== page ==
Online Exclusives

12.04.97
Green Angel
After the complete failure of the tall motors used to shift the wind toward the ocean, the village became isolated from the others that had been planted along the continent’s jagged black shores. [...]
11.30.97
The Big R
Hourglass figure
receiving threats [...]
11.18.97
Gold Carp Jack Fruit Mirrors
You want, simply, to stop breathing and hear.
Yesterday was a day just like tomorrow. [...]
10.29.97
Darkness and Light
There is a not-so-funny story my aunt Josephine used to like to tell: “When you were born, your mother thought you were so ugly that as soon as she brought you home she shut you in the closet.” [...]
10.21.97
Barcelona
What does the poem erupt?
                                          Nothing. [...]
10.15.97
From Uproar in Heaven
by Fred Ho
Nothing in the world is impossible
If you are of sincere will. [...]
08.21.97
From Thaumatrope
Cantatrice of redglass
as a mirror in flowers
as bloodstone hangs fissuring suns
as a gaze suffers the light inviolate— [...]
08.21.97
From Mermaid’s Purse
It was never mentioned why the princess was placed upon the top of the

glass mountain, or how she might descend. [...]
07.30.97
Three Poems
The handwriting
is cramped and hard to read.
The story familiar, someone in unknown territory. [...]
06.09.97
Cravings 
Emmy Hitler ate lamp shades in her third trimester. [...]
06.09.97
Must We Stoop for Violets in the Hedge?
Walking down the street with it, I studied its amazing contours in shadow. The hair loomed above me, spiny and monstrous.  [...]
06.09.97
The Intransigent Penetration of a Metaphor: A Post-Interview Encounter with Robert Coover
A writer needs isolation, a cell of his own, that’s obvious, but distance can also help. It has a way of freeing the imagination, stirring memory.  [...]
06.06.97
The Manuscript
by Severo Sarduy
translated by Esther Allen
He had spent the entire night smoking twisted and intoxicating cigars that filled the room with a bluish, sickly sweet smoke.  [...]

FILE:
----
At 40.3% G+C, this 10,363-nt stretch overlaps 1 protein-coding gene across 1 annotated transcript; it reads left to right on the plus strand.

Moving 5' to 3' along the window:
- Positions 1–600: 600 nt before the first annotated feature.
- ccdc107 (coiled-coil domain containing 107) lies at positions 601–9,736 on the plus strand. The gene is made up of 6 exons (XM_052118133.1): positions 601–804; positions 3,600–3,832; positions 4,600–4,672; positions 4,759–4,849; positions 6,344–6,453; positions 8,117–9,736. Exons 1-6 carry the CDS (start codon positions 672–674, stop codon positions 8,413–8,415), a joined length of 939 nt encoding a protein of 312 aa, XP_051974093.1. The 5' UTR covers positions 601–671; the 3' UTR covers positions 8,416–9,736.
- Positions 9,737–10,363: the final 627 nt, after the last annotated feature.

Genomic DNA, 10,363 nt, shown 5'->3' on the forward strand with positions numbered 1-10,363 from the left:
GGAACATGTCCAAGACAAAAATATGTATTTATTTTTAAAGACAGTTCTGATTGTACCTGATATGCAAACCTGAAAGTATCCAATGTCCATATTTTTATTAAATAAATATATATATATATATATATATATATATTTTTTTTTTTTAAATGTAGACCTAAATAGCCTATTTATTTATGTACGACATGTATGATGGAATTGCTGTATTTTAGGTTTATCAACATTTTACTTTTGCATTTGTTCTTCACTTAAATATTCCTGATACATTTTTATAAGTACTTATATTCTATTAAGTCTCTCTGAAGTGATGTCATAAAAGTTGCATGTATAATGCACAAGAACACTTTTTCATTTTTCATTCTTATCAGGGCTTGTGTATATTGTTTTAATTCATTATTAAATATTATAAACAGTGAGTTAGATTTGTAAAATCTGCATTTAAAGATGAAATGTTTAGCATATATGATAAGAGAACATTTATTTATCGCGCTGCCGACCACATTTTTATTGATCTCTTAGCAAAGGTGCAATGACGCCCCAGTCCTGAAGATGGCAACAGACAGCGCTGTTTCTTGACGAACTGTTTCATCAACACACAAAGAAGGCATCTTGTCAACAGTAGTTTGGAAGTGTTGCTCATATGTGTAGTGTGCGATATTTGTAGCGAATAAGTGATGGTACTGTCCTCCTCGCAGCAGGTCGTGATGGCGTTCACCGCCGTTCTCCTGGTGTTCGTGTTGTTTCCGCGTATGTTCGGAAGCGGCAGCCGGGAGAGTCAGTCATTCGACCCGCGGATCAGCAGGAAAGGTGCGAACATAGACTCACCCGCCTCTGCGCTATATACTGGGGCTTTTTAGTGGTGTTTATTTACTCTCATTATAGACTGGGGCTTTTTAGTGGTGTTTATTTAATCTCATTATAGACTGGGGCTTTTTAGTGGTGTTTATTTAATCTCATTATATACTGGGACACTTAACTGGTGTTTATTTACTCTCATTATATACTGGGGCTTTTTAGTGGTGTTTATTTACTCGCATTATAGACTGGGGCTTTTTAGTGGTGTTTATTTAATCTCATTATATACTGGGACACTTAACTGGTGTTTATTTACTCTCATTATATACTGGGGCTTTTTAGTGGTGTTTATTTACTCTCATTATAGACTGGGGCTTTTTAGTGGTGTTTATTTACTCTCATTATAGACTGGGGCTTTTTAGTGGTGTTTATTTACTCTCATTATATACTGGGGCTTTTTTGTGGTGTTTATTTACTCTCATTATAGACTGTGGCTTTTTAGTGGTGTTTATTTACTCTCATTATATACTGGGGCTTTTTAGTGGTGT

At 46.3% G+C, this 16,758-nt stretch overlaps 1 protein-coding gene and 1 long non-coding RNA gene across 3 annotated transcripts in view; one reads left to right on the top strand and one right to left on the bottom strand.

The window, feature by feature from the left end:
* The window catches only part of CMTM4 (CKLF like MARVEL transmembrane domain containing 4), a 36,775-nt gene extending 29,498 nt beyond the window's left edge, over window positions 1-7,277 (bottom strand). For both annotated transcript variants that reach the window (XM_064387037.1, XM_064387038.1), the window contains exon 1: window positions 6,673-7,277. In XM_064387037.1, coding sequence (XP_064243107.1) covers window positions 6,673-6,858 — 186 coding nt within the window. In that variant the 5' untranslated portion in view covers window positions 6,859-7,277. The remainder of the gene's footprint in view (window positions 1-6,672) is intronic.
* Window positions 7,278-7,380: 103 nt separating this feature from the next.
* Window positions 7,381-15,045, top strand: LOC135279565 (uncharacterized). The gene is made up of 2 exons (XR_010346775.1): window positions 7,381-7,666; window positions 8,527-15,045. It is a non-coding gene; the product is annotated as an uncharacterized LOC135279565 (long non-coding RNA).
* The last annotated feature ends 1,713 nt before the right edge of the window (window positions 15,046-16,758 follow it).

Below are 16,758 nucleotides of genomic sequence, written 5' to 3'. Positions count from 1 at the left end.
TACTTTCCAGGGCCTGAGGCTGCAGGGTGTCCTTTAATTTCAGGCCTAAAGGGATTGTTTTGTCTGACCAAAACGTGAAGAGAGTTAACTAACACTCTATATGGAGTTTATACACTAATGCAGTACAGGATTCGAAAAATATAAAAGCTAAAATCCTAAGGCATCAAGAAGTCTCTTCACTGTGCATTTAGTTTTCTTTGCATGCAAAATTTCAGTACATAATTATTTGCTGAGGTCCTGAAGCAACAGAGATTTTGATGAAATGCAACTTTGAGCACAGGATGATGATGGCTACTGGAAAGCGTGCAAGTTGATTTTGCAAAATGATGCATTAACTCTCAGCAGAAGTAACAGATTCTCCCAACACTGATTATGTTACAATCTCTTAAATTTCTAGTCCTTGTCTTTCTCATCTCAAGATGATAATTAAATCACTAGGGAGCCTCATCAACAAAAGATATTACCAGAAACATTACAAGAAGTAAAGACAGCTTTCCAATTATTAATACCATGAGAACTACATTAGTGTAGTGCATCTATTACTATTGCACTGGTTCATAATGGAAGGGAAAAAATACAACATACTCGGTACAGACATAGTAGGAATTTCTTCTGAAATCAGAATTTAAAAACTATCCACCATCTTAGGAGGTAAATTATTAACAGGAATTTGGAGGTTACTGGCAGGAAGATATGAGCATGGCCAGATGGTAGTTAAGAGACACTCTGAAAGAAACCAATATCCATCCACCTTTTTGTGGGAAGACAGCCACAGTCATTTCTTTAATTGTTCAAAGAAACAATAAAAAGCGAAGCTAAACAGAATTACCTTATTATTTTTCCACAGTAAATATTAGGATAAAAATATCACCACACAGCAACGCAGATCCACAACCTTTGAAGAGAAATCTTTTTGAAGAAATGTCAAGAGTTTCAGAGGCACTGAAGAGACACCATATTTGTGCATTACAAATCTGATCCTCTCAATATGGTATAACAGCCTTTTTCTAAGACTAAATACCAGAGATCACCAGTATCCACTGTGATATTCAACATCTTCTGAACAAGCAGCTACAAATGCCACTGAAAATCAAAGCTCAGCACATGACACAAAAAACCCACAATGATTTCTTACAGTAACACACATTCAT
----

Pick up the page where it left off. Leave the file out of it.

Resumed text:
06.06.97
Winter Visits against His Cell 
I used to live in an office, or rather, there used to be an office where I live.  People used to come here and rent things, places to put their extras, places to store the artifacts they were trying to forget.  [...]

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In Print

Vol. 71
A Cabinet of Curiosity
Fall 2018
Edited by Bradford Morrow

Online

A Selected Text from Conjunctions:72, Nocturnals
April 18, 2019
The first time I crossed the equator, I stopped for a photo. People usually do. I had come to work in a small clinic in a coffee-farming village in southwestern Uganda, just to the south of the world’s belt. I grew up in the midlatitudes: long summer days and long winter nights, the swing of light and dark like a rocking hammock. I thought of the equator as a human idea—a line on a spinning globe. Its tyranny was a shock.
April 16, 2019
In the first dream, the dog is disguised as a cat.

In the second dream, when I pet him, the dog turns into chocolate.

In the third dream, the dog is a ball of dirty yarn which I scoop up
and lay over my chest to muffle the sound of my rapidly beating heart.
by Can Xue
Translated by Karen Gernant, Chen Zeping
April 2, 2019
Jing Street, where I live, is a long, narrow street with many coffee shops and teahouses. Sitting in my third-floor study, I can see inside the “Island” coffee shop across the street. This small shop does a good business; it’s almost always packed. I frequent this shop, too. I secretly call Hoh Dao, its owner, “Mr. Perfect.”
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2018 American Book Award–winning author Valeria Luiselli reads from her work
Tuesday, April 23, 2019
6:00 pm – 7:00 pm
Campus Center, Weis Cinema